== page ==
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Marsha Aizumi

Below is an interview of author Marsha Aizumi who wrote Two Spirits, One Heart. In this podcast, Aizumi discussed her experiences as the mother of a transgender son with Brooklyn Walker, an undergraduate studying Sociology here at the University of Northern Colorado. Marsha Aizumi goes through how her experiences have been shaped by culture, the journey that her son and family have taken towards understanding, and the work she is currently a part of to improve tolerance and acceptance of LGBTQ+ youth.

Two Spirits, One Heart book excerpt

Interview of Marsha Aizumi

By Brooklyn Walker

Marsha Aizumi is a woman with many accomplishments including being an author, advocate, and leader. However, the role of most importance in her life has been being a mother to her two children. Her book, “Two Spirits, One Heart,” became an inspiration to all transitioning through the new frontier of being transgender in the coming age. Two Spirits allows a new awareness in a world of people that are assumed to live out a single identity. This identity shapes how they see and experience the world. Aizumi's son lives life through two spirits, the first 20 years of his life as a woman, and after that as a man. However, he always had one heart and was the same person struggling to find his identity. She mentions that her book reminds her Aiden’s experience not only allowed him to find himself but for her to find her son. One Heart references both his journey as well as their journey together. Transitioning, of course, affects people in different ways, and is not often black and white. Aiden faced bullying and harassment from peers in high school and struggled with self-harm. Aizumi’s son often protected his mom from the details of bullying until the self-harm led to further conversation. This allowed a place for Aiden to get help from a therapist and begin the journey of finding himself. Being from a Japanese culture that was not welcoming towards these identities, Aizumi feared both the cultural response to Aiden as well as the potential dishonor to their family and heritage. Fear of these ideas that are not commonly known throughout the culture led to isolation. She faced the choice of maintaining the expectations of her ancestors or allowing her son to become the happy person he was meant to be. Japanese culture has strong ties to ancestry as well as family leading to a lot of weight on their shoulders. She decided to find power and confidence in her son, “I understand that being LGTBQ is not a choice, it's not a lifestyle, it's who you are. I always feel my son doesn’t have a choice, but I do.” In realizing the strength of her choice she was able to change the course of her son’s life, her own, and the lives of many others.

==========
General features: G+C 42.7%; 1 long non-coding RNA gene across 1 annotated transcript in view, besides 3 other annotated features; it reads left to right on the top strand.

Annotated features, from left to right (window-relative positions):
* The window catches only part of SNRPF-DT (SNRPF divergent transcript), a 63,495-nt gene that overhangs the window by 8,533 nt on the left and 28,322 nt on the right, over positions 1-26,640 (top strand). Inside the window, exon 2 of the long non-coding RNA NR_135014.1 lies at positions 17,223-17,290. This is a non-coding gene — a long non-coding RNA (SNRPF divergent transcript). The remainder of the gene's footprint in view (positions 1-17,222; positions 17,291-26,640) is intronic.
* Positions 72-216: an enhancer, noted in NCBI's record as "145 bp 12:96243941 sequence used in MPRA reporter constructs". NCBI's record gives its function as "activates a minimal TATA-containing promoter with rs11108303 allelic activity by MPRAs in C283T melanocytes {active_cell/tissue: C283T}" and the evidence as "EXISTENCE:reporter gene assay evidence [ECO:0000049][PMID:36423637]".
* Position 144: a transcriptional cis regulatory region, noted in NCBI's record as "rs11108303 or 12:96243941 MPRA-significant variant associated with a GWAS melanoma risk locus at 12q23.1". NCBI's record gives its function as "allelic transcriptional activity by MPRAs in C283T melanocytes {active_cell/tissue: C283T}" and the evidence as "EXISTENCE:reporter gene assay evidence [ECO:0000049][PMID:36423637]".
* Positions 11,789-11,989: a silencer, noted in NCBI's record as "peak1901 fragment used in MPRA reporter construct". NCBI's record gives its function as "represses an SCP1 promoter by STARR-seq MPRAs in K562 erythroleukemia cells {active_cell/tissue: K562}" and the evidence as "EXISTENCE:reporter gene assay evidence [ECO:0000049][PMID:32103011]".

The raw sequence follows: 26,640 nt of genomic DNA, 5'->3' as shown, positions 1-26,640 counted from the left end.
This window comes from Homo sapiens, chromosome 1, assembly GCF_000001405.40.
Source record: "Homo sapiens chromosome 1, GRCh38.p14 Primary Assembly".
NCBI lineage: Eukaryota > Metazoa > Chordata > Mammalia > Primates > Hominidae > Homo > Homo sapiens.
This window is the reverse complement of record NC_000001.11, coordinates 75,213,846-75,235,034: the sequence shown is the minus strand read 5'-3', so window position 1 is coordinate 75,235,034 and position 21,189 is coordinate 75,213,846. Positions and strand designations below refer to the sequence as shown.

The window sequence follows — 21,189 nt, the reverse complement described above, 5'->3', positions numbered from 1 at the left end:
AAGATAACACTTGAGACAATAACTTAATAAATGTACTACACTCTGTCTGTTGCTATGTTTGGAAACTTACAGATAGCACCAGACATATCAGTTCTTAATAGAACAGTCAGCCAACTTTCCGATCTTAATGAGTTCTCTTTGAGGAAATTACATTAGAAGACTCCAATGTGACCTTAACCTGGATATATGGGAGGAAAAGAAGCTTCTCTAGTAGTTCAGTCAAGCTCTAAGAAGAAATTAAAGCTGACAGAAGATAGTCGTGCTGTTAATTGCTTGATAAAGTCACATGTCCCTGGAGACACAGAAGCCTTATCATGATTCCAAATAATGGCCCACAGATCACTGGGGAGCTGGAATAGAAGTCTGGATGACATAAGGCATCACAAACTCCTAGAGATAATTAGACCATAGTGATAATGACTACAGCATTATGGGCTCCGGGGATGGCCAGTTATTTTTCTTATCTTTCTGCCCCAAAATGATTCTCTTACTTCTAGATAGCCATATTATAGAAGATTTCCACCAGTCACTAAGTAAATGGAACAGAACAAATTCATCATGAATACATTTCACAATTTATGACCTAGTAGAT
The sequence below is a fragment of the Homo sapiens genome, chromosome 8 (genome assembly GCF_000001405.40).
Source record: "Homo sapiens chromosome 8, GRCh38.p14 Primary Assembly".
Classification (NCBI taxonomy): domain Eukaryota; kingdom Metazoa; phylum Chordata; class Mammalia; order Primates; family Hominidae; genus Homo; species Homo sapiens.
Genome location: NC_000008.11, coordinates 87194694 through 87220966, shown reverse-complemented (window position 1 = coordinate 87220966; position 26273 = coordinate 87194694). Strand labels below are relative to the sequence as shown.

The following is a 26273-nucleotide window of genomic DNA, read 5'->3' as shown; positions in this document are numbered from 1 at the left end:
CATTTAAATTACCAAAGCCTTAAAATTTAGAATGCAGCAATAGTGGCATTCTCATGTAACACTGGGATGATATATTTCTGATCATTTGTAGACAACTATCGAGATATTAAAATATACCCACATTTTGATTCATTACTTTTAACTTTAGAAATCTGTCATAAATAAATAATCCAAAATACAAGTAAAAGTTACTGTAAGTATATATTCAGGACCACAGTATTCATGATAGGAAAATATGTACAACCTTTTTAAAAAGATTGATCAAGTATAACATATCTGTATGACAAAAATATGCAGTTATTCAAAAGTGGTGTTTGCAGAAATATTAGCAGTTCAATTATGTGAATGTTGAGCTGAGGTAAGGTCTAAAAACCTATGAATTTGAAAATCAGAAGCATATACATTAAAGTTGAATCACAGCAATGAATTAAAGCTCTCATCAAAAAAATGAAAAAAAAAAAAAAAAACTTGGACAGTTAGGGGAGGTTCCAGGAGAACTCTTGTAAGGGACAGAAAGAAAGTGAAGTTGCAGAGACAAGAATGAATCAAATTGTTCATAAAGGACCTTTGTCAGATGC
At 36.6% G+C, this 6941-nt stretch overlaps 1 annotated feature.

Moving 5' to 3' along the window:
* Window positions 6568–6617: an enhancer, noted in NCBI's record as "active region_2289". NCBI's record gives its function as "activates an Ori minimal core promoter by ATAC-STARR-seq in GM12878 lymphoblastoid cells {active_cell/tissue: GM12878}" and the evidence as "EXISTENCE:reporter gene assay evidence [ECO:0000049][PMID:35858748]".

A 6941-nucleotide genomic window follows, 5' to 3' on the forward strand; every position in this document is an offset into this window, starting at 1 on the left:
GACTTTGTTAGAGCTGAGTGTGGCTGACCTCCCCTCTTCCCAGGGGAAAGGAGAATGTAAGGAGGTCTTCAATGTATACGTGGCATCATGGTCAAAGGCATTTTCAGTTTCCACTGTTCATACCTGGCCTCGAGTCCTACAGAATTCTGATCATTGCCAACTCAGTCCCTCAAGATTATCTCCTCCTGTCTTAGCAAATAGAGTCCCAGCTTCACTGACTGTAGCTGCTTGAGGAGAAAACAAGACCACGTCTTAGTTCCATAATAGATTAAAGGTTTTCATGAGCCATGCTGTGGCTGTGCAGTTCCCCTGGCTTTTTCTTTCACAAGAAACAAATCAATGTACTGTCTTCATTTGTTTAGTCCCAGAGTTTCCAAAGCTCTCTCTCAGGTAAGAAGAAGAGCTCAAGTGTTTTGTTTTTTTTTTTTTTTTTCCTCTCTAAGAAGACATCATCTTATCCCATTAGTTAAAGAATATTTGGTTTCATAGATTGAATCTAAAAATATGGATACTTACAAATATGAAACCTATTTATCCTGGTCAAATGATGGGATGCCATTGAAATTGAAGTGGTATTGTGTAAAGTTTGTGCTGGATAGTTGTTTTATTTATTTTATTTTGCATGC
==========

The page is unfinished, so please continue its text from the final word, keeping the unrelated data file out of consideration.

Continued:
Education is vital to allowing understanding to those facing fear. Aizumi acknowledges the importance of education to the movement saying, “We need to educate to be aware, I think a lot of the things that happen are due to fear, people are afraid. If they just meet somebody, if they talk to somebody, and hear the stories I think that would lessen the fear, because that helped me a lot.” From there she made her way into advocacy for transgender people, specifically the Asian Pacific Islander community, and became a writer. She now speaks to communities about her story and is on the board for PFLAG, a community for parents of LGBTQ children. Marsha Aizumi is a woman of powerful leadership, love, and understanding. With unconditional love for her son, an open mind, and a passion for justice she began a powerful change the world needed to see.

Disclaimer: The opinion expressed in each article is the opinion of its author and does not necessarily reflect the opinion of the PUGS editors, Gender Studies program, or UNC. Therefore, PUGS e-zine carries no responsibility for the opinion expressed thereon.